Finally, fluency (i.e., the person’s level of musical listening skill) should influence people’s musical enjoyment, with individuals with greater musical fluency finding it easier to predict the music. The issue of fluency ties into a larger issue in general aesthetics. Reber, Schwarz, and Winkielman (2004) emphasize the idea that stimuli that are fluently processed are inherently pleasant, leading to increased positive affect. In music, this is partially supported. Musical novices tend to prefer simple, easier to predict, pieces over more challenging pieces (Smith and Melara 1990), which is consistent with a fluency view.

There are however limits to some of these prediction confirmation effects. While changes in preference ratings remain high after multiple exposures, they often asymptote after multiple repetitions (Bornstein 1989). Thus, at a certain point there is little further gain. Repetition of pieces close in time (for instance within a single extended session) leads to reductions in liking after as few as eight repetitions (Schellenberg, Peretz and Vieillard 2008), suggesting a cap on the benefits of repetition. There appears an inverted U-shaped curve related to familiarity, in which repetitions producing greater familiarity produce increases in liking, but this effect peaks after multiple exposures and can be antagonized by a countervailing process related to over-familiarity, if repetitions occur too frequently after initial learning.

Similarly, fluency can lead to reduced liking of pieces that are too easy. Individuals with greater musical fluency take less pleasure from easy musical pieces relative to more challenging (less easy to predict) pieces (Smith and Melara 1990). If prediction confirmation alone were driving reward and preference, the appreciation of the simpler pieces should remain high even in the musically fluent. These data suggest that there is not a singular relationship between prediction and musical pleasure. Rather, the experience of pleasure more likely represents a summation or weighted integration of correct prediction and positive prediction error, with the relative weighting varying based on the extent of prior exposure to the musical piece or genre.

An additional feature of DA coding may lead to its greater engagement early in learning. Specifically, the DA system has long been recognized to play a role in responses to novelty. Novel stimuli trigger SN/VTA firing (Ljungberg, Apicella, and Schultz 1992). Several recent fMRI studies observed blood oxygen level-dependent (BOLD) responses in the SN/VTA region when healthy humans anticipated or viewed novel pictures or associations (Bunzeck and Duzel 2006; Wittmann et al. 2007). Kakade and Dayan (2002) suggest that this type of novelty-induced phasic firing of DA neurons provides a motivating “exploration bonus” that encourages exploration of stimuli or environments. In the context of music, this may produce a signal boost towards pursuing new musical experiences, which like positive prediction errors partially counteracts mere exposure effects in determining musical preferences. In most individuals this signal boost is probably weaker than the effects of expectancy and prediction, and generally limits individuals willing to explore radically different musical genres than ones that they already know. However, personality factors such as novelty seeking, and breadth of musical exposure, may lead some individuals to gain a greater novelty bonus for musical exploration.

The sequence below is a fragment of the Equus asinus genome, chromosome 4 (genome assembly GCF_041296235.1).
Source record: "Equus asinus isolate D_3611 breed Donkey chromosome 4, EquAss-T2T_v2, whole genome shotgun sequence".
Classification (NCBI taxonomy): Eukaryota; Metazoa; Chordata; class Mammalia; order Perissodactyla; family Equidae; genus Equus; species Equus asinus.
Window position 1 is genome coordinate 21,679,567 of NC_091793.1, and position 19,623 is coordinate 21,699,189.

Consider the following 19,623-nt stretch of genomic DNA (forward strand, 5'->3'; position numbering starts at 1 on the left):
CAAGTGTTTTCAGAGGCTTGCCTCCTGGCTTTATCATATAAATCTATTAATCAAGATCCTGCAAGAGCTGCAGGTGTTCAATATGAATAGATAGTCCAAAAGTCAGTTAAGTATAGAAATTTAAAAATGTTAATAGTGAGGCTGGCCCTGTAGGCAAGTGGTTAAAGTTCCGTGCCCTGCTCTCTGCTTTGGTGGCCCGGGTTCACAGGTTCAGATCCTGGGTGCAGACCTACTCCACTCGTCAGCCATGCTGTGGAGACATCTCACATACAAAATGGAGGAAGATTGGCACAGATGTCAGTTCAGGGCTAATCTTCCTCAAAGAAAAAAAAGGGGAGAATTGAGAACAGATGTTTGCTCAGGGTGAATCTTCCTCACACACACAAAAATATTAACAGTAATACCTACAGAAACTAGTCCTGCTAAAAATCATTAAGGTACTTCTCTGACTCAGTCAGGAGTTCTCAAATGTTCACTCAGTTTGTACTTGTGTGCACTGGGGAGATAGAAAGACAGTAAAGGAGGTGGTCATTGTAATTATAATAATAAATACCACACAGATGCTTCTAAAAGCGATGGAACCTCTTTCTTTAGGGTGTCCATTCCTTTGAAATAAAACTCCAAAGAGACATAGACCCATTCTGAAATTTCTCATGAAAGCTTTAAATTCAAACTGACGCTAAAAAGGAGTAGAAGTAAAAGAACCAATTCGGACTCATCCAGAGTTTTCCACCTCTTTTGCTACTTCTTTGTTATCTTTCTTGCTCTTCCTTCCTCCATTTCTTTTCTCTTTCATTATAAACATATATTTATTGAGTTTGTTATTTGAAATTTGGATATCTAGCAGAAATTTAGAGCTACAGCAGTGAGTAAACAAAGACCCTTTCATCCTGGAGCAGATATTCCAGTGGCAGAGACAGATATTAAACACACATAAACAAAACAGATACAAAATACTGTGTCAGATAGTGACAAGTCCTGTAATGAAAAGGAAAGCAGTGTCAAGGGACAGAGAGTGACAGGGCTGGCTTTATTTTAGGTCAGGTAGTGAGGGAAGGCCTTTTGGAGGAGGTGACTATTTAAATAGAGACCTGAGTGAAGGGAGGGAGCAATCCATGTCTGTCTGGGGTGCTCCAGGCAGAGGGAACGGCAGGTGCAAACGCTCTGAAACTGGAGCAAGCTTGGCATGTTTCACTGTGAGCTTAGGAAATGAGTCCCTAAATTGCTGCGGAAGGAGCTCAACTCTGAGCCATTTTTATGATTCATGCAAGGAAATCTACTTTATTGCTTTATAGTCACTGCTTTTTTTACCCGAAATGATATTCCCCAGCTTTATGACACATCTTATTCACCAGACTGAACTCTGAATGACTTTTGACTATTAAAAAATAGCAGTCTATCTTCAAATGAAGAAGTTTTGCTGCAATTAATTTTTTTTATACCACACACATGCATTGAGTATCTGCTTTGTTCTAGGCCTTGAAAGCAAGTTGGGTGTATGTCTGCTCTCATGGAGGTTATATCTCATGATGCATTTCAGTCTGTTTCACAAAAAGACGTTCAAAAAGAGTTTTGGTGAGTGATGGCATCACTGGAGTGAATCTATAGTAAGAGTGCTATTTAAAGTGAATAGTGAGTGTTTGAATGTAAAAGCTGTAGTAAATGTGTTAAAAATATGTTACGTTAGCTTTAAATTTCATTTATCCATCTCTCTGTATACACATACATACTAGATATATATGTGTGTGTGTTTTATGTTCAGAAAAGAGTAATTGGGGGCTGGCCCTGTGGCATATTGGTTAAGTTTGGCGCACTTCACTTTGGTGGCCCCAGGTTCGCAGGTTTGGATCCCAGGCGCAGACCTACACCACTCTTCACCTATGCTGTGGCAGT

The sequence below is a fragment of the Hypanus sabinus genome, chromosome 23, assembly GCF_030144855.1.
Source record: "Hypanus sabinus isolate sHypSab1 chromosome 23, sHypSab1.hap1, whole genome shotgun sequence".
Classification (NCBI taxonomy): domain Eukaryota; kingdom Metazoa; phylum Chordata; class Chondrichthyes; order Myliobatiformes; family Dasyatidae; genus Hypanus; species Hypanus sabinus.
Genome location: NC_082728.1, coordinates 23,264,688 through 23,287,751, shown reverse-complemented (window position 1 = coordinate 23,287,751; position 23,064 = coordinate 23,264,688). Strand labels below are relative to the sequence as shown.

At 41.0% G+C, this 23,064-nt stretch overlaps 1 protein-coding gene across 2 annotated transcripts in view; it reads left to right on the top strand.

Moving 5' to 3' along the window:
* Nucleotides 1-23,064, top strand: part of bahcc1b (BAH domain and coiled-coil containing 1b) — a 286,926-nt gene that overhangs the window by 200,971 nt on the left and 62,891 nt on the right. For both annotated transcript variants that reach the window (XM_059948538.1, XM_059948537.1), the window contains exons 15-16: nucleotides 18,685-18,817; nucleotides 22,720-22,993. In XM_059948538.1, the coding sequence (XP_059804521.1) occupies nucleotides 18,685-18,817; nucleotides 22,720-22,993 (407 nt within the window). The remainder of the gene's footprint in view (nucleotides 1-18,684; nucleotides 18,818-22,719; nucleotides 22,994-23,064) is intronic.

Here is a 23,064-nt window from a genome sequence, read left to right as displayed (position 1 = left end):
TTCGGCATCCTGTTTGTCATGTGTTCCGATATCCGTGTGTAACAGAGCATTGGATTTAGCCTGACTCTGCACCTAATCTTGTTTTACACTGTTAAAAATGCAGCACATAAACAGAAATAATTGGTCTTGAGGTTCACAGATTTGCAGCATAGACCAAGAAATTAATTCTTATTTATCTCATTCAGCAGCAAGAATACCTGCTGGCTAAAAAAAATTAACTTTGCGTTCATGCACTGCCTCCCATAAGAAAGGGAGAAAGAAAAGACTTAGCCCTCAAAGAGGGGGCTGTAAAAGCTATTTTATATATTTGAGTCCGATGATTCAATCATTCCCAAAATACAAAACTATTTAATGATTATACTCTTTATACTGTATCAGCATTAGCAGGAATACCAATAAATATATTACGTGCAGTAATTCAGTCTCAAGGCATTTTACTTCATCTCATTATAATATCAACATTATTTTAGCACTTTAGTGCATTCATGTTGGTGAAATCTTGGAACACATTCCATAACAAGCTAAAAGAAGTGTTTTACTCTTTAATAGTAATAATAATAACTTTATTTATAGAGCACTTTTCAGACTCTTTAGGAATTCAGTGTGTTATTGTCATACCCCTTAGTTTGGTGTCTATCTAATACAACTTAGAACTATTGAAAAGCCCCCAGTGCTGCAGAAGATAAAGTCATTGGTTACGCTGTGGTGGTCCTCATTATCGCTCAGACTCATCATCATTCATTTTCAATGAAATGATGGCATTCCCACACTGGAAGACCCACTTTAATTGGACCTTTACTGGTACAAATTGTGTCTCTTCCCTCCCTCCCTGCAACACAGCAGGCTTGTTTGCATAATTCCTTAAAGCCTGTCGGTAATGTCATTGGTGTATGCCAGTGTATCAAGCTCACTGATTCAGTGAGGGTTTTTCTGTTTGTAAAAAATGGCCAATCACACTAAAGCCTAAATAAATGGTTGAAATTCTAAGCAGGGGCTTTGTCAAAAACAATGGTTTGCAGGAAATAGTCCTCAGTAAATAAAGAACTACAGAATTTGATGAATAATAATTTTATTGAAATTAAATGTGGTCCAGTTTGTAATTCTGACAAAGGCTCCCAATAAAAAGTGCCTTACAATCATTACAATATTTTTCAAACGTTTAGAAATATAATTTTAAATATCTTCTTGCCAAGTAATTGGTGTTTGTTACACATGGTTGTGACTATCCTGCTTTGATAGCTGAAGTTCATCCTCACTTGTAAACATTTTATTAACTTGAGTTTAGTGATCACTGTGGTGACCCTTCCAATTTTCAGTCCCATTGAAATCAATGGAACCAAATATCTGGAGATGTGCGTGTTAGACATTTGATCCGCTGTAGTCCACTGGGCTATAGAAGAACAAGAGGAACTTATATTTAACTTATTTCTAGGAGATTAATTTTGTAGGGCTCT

19.4.7. Music, Pleasure, and Wanting

In the above discussion, we have frequently emphasized the experience of pleasure that arises from listening to music. We have also emphasized DA-striatal reward circuitry as an important substrate for affective aspects of music. However, it is critical to distinguish between different aspects of reward processing, which can be divided into reward learning, reward wanting, and reward liking. In addition to its role as a phasic reward learning cue, current models of DA function emphasize its role as a substrate for motivating behavior to obtain rewards. These models argue that DA firing itself does not underlie the subjective experience of pleasure, but rather provides a basis for the subjective experience of wanting (Berridge and Robinson 1998). For instance, manipulations of the DA system (particularly those involving the ventral tegmental area’s projections to the nucleus accumbens) will alter the amount an animal is willing to work for a reward, but not its apparent consummatory pleasure (liking) of the reward (Salamone, Cousins, and Snyder 1997). By contrast, Berridge and Robinson argue that the experience of pleasure (i.e., liking) is linked instead to the endogenous opioid system.* To the extent that rapid increases in nucleus accumbens DA leads to euphoria, it is argued to arise secondary to its ability to stimulate beta-endorphins (Roth-Deri, Green-Sadan, and Yadid 2008).